We learn that in the cosmos, time is measured in the tens of billions of years.
And here on Earth, geologic forces that created wonders such as the Grand Canyon and Denali also move incredibly slow–in the millions and billions of years. Yet, in a single lifetime that spans almost three-quarters of a century, a mere blink of the eye by nature’s clock, I have seen some striking changes to our Alaska landscape.
Receding glaciers: You need not achieve “geezer” status in age to notice the glaciers’ rapid retreat. Some of those include the Knik, Matanuska, Eklutna, Flute, Portage, Raven (on Crow Pass Trail) Byron, Bear and Exit glaciers, the last two of which lie near Seward on the Kenai Peninsula.
If you’ve ever gained some elevation on the Pioneer Ridge Trail (accessed from Mile 4 on the Knik River Road) you’ve undoubtedly noticed the sprawl of Knik Glacier to the east.
From 1918 until about 1966, after the big earthquake two years earlier, this glacier regularly blocked the Knik River and water backed up to create Lake George. Each summer, the lake water deepened and poured over the edge of the ice dam, causing major flooding through the Knik River Valley all the way to Eklutna Village. In subsequent years, the glacier has not advanced to create the dam. But today, hydrologists closely monitor the area.
The ice of Matanuska Glacier, accessed by turning onto Glacier Park Road from Mile 102 of the Glenn Highway, has moved back more than a mile in my lifetime, leaving vast gravelly-rocky moraines. I’ve cautiously climbed out onto the moraines on a couple of occasions and must admit I lacked both the gear and training to safely venture very far.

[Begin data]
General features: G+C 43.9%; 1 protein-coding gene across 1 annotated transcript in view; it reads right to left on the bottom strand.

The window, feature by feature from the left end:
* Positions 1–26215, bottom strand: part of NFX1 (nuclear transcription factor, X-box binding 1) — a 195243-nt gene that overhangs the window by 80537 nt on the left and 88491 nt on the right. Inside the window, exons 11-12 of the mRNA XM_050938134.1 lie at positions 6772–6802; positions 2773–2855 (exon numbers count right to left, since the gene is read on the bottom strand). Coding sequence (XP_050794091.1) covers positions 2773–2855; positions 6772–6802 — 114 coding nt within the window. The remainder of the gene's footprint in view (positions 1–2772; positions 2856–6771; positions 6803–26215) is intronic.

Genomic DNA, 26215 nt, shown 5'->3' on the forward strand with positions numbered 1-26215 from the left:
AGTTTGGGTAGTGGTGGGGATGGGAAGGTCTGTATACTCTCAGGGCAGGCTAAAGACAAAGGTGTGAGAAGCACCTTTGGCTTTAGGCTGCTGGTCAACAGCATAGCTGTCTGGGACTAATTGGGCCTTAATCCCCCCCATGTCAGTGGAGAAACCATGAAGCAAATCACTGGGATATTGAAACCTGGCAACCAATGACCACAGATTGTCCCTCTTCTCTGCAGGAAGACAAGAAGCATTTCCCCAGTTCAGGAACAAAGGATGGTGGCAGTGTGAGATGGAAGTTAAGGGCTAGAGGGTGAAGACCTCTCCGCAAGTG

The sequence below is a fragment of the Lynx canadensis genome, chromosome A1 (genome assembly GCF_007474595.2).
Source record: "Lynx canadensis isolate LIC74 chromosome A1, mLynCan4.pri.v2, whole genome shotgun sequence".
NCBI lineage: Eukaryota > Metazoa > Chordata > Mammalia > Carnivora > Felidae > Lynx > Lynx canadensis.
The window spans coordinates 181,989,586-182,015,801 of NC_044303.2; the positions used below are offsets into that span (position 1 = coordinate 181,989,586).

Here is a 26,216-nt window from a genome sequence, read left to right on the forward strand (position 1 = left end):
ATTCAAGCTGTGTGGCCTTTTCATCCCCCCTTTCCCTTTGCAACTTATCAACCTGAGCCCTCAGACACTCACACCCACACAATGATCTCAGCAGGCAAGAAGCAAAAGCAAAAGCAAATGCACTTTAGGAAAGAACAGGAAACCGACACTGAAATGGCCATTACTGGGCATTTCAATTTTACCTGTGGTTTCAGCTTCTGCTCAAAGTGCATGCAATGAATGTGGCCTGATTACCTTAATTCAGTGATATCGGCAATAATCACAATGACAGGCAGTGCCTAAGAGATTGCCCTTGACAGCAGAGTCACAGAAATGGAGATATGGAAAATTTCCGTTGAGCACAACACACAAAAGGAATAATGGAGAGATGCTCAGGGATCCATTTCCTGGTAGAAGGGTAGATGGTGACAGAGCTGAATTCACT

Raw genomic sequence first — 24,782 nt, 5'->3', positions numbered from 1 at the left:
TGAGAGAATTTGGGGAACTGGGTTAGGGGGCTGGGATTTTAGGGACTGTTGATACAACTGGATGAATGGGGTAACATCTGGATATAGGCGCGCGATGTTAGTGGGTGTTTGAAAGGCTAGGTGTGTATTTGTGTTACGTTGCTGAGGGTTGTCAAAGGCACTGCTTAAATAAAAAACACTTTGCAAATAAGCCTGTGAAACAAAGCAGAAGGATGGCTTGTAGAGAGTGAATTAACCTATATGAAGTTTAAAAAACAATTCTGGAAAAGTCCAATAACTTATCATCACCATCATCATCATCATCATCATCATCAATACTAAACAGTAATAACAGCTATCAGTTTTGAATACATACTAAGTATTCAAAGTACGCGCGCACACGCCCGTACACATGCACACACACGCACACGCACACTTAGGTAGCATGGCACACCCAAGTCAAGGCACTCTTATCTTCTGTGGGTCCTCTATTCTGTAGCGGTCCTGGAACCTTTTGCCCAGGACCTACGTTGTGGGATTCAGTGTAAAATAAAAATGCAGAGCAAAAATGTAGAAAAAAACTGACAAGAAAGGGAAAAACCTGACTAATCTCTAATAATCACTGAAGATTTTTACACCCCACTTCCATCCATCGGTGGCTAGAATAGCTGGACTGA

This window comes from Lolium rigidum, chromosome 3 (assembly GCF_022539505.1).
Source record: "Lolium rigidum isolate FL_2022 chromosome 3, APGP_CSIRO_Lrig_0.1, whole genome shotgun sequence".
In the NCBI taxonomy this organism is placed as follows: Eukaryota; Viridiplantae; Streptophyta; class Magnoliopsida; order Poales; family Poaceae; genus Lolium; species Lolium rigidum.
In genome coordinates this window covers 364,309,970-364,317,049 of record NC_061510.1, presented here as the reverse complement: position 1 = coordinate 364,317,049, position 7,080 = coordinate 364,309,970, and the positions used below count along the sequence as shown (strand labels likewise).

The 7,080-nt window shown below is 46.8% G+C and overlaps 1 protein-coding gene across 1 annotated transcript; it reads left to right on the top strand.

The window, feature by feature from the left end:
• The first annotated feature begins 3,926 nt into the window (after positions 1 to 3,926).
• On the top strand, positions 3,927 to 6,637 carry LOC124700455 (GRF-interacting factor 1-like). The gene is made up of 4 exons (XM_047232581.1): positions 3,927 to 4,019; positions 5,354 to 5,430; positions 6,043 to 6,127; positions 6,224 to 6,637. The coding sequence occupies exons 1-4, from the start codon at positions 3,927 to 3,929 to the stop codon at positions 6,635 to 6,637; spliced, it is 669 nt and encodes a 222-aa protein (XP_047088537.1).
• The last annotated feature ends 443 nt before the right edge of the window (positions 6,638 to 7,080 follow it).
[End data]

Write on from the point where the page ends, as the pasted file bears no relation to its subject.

On Glacier Park Road it’s a short drive to Matanuska Glacier Park, and in summer for a modest fee you can take a hike out to the glacier or go for a guided tour.
Portage Glacier’s retreat is one of the most dramatic that I’ve witnessed. When I was a child, my family took me to the end of Portage Road in the late 1950s to see the glacier, when there was only a parking area. At that time the ice face was about halfway across 3-1/2-mile-long Portage Lake. Large icebergs filled the lake and often drifted up on shore. The ice face has retreated quickly and today is around the mountain to the southwest.
Three good ways to now see Portage Glacier: During summer, take a boat trip from the dock on the western side of the lake, just past the Byron Glacier trailhead. Or, hike the easy three-mile (round trip) Portage Pass Trail from Whittier. In winter, ski, snowshoe, hike or bike across the frozen lake for a closeup glacier view, but be careful at the face for two reasons: calving ice off the face, and sometimes very thin ice directly in front of the face. Wait until late winter to ensure the ice is solid enough for crossing.
In the same area, Byron Glacier’s recession is also quite notable.
Years ago I took my children out onto Byron Glacier and we found ice worms, which are real creatures.
Closer to home, Eklutna Glacier has moved back nearly a mile since my first foray into the canyon in the early 1960s, when the public was allowed to drive cars back there. After cars were prohibited, we would ride our bikes to Mile 12.7 on the main trail; then hike another mile on the western side of Eklutna River (West Fork) to see the glacier’s face. But following its retreat over the next 50 years, it was necessary to climb up the canyon’s east side to reach the glacier toe. I used to cross the West Fork to the eastern side in early summer on an ice bridge, but there is a primitive trail along the east side that begins at the Serenity Falls Shelter at Mile 12 of the Eklutna Lakeside Trail.